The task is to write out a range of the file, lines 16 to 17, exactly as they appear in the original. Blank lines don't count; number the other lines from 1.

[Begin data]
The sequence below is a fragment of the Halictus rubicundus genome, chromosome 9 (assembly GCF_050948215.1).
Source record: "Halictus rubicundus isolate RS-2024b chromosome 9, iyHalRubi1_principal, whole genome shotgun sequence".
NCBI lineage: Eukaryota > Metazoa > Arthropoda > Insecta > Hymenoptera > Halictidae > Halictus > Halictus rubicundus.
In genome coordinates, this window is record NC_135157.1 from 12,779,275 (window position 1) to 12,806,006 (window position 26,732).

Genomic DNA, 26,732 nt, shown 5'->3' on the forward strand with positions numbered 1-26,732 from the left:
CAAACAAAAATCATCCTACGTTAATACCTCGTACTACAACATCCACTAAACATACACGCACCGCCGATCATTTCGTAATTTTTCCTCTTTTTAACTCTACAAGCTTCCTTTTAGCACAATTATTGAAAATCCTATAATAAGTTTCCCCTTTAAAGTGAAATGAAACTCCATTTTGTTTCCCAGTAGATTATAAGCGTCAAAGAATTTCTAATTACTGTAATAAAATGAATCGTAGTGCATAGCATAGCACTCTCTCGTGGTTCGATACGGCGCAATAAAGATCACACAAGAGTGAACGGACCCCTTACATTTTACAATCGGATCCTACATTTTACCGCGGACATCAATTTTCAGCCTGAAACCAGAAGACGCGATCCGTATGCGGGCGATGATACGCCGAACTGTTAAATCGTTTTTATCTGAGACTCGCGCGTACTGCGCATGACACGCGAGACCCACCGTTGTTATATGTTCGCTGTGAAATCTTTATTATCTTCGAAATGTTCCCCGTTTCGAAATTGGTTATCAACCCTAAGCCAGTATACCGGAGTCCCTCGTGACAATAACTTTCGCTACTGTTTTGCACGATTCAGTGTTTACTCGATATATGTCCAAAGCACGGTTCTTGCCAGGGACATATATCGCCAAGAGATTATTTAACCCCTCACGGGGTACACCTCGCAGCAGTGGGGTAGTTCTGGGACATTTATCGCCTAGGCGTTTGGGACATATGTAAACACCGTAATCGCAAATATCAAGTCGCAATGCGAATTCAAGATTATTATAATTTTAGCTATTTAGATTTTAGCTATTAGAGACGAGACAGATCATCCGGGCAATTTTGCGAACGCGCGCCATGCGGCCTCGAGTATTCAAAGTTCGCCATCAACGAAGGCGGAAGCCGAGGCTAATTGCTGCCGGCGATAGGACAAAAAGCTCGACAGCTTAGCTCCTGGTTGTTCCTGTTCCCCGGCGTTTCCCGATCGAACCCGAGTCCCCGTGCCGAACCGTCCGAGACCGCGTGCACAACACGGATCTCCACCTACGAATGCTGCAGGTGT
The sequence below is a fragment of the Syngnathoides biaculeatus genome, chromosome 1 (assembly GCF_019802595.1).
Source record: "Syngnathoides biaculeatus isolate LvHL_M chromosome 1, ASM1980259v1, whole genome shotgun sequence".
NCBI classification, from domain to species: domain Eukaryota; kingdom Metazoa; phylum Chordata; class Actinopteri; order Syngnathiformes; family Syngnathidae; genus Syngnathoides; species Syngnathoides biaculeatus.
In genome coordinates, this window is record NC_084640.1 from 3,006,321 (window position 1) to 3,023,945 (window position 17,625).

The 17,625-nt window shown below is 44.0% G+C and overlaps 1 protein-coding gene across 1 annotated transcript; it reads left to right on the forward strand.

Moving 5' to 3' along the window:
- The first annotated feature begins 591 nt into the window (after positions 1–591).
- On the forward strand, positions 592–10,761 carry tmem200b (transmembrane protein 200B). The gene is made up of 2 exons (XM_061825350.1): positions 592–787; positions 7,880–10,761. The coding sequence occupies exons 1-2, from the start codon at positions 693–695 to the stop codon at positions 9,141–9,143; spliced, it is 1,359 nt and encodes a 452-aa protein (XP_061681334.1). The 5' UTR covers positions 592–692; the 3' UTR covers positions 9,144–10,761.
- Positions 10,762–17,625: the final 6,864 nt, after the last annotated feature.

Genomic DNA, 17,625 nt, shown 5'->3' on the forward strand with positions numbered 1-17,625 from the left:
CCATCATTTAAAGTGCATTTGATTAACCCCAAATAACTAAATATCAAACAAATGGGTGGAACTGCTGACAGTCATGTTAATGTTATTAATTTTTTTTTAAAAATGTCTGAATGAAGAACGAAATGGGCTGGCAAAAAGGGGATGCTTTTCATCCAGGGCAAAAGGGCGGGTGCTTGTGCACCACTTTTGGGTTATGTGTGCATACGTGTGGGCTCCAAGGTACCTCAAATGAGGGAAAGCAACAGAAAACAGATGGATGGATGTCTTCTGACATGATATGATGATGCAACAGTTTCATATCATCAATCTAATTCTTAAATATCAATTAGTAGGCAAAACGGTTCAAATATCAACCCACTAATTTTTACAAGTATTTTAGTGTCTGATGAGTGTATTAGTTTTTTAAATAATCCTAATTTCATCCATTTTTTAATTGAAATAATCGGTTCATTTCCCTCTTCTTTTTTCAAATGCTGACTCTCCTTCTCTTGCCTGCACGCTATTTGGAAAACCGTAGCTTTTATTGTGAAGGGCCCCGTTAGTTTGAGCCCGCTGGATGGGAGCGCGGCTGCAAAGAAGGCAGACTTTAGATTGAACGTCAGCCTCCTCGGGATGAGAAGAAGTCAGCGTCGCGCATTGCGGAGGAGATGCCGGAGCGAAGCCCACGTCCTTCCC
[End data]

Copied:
Genomic DNA, 17,625 nt, shown 5'->3' on the forward strand with positions numbered 1-17,625 from the left:
CCATCATTTAAAGTGCATTTGATTAACCCCAAATAACTAAATATCAAACAAATGGGTGGAACTGCTGACAGTCATGTTAATGTTATTAATTTTTTTTTAAAAATGTCTGAATGAAGAACGAAATGGGCTGGCAAAAAGGGGATGCTTTTCATCCAGGGCAAAAGGGCGGGTGCTTGTGCACCACTTTTGGGTTATGTGTGCATACGTGTGGGCTCCAAGGTACCTCAAATGAGGGAAAGCAACAGAAAACAGATGGATGGATGTCTTCTGACATGATATGATGATGCAACAGTTTCATATCATCAATCTAATTCTTAAATATCAATTAGTAGGCAAAACGGTTCAAATATCAACCCACTAATTTTTACAAGTATTTTAGTGTCTGATGAGTGTATTAGTTTTTTAAATAATCCTAATTTCATCCATTTTTTAATTGAAATAATCGGTTCATTTCCCTCTTCTTTTTTCAAATGCTGACTCTCCTTCTCTTGCCTGCACGCTATTTGGAAAACCGTAGCTTTTATTGTGAAGGGCCCCGTTAGTTTGAGCCCGCTGGATGGGAGCGCGGCTGCAAAGAAGGCAGACTTTAGATTGAACGTCAGCCTCCTCGGGATGAGAAGAAGTCAGCGTCGCGCATTGCGGAGGAGATGCCGGAGCGAAGCCCACGTCCTTCCC